This Date in Columbia History: Gene Larkin Drives Home the Winning Run in the 1991 World Series
October 27, 2011 marks the 20th anniversary of Game 7 of the 1991 World Series between the Minnesota Twins and the Atlanta Braves.
Regarded as one of the best World Series in baseball history and one of the most memorable games in World Series history, Game 7 on October 27, 1991 featured a game-winning base hit from one of Columbia's own, Gene Larkin.
Minnesota's Jack Morris and Atlanta's John Smoltz started on the mound and dueled brilliantly over the first seven innings as the game remained scoreless until the bottom of the 10th inning.
In the 10th, The Twins loaded the bases with one out against Atlanta reliever Alejandro Pena. After Jarvis Brown had pinch run for Chili Davis earlier in the game, Twins manager Tom Kelly sent up Larkin to hit for Brown.
"I can tell you how I felt going to the batter's box," Larkin said to Baseball Digest in 2002. "I was very nervous. My knees were kind of shaking. I remember saying to myself, 'Hit the first strike.' I didn't want the umpire to dictate whether it was a strike or not."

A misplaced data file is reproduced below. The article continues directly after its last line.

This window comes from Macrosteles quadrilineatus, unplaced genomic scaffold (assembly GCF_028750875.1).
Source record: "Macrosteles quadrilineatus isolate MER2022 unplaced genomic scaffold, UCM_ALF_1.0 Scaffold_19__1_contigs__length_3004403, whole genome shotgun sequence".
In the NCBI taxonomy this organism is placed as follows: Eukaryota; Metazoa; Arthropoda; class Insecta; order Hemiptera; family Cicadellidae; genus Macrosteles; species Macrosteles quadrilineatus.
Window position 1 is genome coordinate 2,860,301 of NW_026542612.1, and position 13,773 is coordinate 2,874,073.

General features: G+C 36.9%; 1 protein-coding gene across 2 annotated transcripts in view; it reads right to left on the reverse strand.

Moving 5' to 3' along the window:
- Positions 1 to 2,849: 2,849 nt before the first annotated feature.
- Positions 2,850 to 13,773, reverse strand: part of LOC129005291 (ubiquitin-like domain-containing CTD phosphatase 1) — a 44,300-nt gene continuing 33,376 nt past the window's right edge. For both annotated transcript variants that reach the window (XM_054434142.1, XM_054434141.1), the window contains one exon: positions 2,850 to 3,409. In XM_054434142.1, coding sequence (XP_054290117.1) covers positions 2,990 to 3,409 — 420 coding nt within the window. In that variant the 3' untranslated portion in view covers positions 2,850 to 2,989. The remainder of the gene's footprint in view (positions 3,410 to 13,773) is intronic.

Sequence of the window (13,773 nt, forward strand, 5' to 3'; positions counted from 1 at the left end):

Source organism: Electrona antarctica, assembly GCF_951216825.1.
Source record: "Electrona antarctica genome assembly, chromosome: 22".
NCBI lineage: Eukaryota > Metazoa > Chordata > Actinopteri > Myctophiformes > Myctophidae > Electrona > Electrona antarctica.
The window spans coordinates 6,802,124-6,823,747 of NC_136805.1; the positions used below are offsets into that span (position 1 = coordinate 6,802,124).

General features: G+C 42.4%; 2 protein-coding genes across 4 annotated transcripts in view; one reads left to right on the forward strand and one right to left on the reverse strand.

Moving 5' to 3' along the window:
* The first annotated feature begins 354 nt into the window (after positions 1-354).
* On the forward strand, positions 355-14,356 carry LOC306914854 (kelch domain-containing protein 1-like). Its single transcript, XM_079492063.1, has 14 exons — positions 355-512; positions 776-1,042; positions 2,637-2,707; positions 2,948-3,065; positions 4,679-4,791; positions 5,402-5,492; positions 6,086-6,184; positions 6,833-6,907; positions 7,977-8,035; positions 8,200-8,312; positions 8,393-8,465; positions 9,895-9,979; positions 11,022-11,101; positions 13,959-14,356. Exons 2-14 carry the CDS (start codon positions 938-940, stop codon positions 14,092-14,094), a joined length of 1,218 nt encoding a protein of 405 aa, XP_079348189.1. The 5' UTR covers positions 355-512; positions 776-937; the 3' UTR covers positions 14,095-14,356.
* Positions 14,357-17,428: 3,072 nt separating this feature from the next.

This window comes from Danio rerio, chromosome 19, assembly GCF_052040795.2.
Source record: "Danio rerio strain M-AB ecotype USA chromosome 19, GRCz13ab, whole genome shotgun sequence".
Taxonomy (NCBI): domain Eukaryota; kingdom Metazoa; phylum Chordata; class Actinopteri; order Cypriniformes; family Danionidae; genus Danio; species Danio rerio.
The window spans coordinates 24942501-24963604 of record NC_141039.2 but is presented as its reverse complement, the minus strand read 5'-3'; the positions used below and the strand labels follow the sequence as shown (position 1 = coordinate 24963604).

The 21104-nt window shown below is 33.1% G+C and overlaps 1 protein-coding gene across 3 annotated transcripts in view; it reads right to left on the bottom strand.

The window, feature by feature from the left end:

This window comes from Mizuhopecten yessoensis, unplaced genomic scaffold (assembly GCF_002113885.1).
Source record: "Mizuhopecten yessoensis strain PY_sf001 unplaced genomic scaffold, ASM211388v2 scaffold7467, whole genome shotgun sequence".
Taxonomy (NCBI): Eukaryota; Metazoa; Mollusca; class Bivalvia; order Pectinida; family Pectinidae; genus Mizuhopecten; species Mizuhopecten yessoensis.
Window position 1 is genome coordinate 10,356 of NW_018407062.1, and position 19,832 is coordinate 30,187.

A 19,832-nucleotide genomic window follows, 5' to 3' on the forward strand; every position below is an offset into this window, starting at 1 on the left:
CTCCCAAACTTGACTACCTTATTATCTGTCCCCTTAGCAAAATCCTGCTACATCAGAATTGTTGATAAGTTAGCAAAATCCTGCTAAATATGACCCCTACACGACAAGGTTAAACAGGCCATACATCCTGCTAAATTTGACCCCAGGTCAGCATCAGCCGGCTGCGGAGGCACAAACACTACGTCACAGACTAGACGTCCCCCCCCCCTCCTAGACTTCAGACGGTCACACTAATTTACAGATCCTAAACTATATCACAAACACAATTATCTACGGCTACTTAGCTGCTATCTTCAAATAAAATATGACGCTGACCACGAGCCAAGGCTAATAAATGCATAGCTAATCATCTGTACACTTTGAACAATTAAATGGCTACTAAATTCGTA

Larkin did hit the first strike. The sweet-swinging left-handed hitter drove the first pitch from Pena the other way into left center field, over the heads of the drawn-in outfielders. The Metrodome crowd went beserk and the Twins won the final game of an epic World Series.
A Long Island native, Larkin graduated from Columbia in 1984. In 40 games that season, he batted .429, belted 19 home runs, drove in 62 runs and netted 133 total bases. The American College Baseball Coaches Association voted him first team All-America.
Larkin was drafted in the 20th round by the Twins that year. He never hit below .302 in three minor league seasons, and played seven years in the majors with the Twins. He earned two World Series rings, in 1987 and that magical season in 1991.